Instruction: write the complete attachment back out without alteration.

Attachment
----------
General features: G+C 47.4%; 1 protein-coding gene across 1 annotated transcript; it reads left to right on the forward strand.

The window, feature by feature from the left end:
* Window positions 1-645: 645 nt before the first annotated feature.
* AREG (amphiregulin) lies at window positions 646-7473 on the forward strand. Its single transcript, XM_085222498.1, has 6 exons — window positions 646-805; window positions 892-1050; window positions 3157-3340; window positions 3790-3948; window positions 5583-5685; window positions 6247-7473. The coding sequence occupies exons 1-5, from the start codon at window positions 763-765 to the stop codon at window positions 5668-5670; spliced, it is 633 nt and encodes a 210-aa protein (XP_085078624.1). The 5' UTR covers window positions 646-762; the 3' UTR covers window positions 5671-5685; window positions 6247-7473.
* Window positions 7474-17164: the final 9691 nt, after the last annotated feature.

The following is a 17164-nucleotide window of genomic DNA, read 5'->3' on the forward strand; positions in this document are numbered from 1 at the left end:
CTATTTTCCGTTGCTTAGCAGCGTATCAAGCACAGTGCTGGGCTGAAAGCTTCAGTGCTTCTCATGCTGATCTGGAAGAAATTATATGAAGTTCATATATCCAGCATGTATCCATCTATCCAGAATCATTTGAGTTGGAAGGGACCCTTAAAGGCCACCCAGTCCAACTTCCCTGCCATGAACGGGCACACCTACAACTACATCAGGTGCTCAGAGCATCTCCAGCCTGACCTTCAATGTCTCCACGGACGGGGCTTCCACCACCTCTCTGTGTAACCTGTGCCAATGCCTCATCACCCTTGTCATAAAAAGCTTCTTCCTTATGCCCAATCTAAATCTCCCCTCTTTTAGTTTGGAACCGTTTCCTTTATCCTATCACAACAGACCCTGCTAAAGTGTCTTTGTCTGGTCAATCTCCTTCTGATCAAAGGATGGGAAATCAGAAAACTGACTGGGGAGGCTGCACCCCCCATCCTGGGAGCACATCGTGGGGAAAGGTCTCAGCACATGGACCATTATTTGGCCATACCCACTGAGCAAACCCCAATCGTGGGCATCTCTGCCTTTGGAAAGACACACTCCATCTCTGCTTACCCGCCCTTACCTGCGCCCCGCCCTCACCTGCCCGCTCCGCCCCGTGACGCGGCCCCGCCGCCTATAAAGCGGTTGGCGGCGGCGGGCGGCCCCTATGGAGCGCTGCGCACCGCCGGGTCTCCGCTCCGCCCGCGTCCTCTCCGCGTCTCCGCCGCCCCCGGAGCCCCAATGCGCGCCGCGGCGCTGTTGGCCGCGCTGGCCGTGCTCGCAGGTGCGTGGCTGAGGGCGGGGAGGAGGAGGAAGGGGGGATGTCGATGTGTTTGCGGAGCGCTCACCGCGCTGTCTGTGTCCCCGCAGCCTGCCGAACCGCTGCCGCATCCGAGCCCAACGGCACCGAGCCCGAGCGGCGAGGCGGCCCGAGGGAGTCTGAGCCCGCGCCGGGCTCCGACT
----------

General features: G+C 47.4%; 1 protein-coding gene across 1 annotated transcript; it reads left to right on the forward strand.

The window, feature by feature from the left end:
* Window positions 1-645: 645 nt before the first annotated feature.
* AREG (amphiregulin) lies at window positions 646-7473 on the forward strand. Its single transcript, XM_085222498.1, has 6 exons — window positions 646-805; window positions 892-1050; window positions 3157-3340; window positions 3790-3948; window positions 5583-5685; window positions 6247-7473. The coding sequence occupies exons 1-5, from the start codon at window positions 763-765 to the stop codon at window positions 5668-5670; spliced, it is 633 nt and encodes a 210-aa protein (XP_085078624.1). The 5' UTR covers window positions 646-762; the 3' UTR covers window positions 5671-5685; window positions 6247-7473.
* Window positions 7474-17164: the final 9691 nt, after the last annotated feature.

The following is a 17164-nucleotide window of genomic DNA, read 5'->3' on the forward strand; positions in this document are numbered from 1 at the left end:
CTATTTTCCGTTGCTTAGCAGCGTATCAAGCACAGTGCTGGGCTGAAAGCTTCAGTGCTTCTCATGCTGATCTGGAAGAAATTATATGAAGTTCATATATCCAGCATGTATCCATCTATCCAGAATCATTTGAGTTGGAAGGGACCCTTAAAGGCCACCCAGTCCAACTTCCCTGCCATGAACGGGCACACCTACAACTACATCAGGTGCTCAGAGCATCTCCAGCCTGACCTTCAATGTCTCCACGGACGGGGCTTCCACCACCTCTCTGTGTAACCTGTGCCAATGCCTCATCACCCTTGTCATAAAAAGCTTCTTCCTTATGCCCAATCTAAATCTCCCCTCTTTTAGTTTGGAACCGTTTCCTTTATCCTATCACAACAGACCCTGCTAAAGTGTCTTTGTCTGGTCAATCTCCTTCTGATCAAAGGATGGGAAATCAGAAAACTGACTGGGGAGGCTGCACCCCCCATCCTGGGAGCACATCGTGGGGAAAGGTCTCAGCACATGGACCATTATTTGGCCATACCCACTGAGCAAACCCCAATCGTGGGCATCTCTGCCTTTGGAAAGACACACTCCATCTCTGCTTACCCGCCCTTACCTGCGCCCCGCCCTCACCTGCCCGCTCCGCCCCGTGACGCGGCCCCGCCGCCTATAAAGCGGTTGGCGGCGGCGGGCGGCCCCTATGGAGCGCTGCGCACCGCCGGGTCTCCGCTCCGCCCGCGTCCTCTCCGCGTCTCCGCCGCCCCCGGAGCCCCAATGCGCGCCGCGGCGCTGTTGGCCGCGCTGGCCGTGCTCGCAGGTGCGTGGCTGAGGGCGGGGAGGAGGAGGAAGGGGGGATGTCGATGTGTTTGCGGAGCGCTCACCGCGCTGTCTGTGTCCCCGCAGCCTGCCGAACCGCTGCCGCATCCGAGCCCAACGGCACCGAGCCCGAGCGGCGAGGCGGCCCGAGGGAGTCTGAGCCCGCGCCGGGCTCCGACT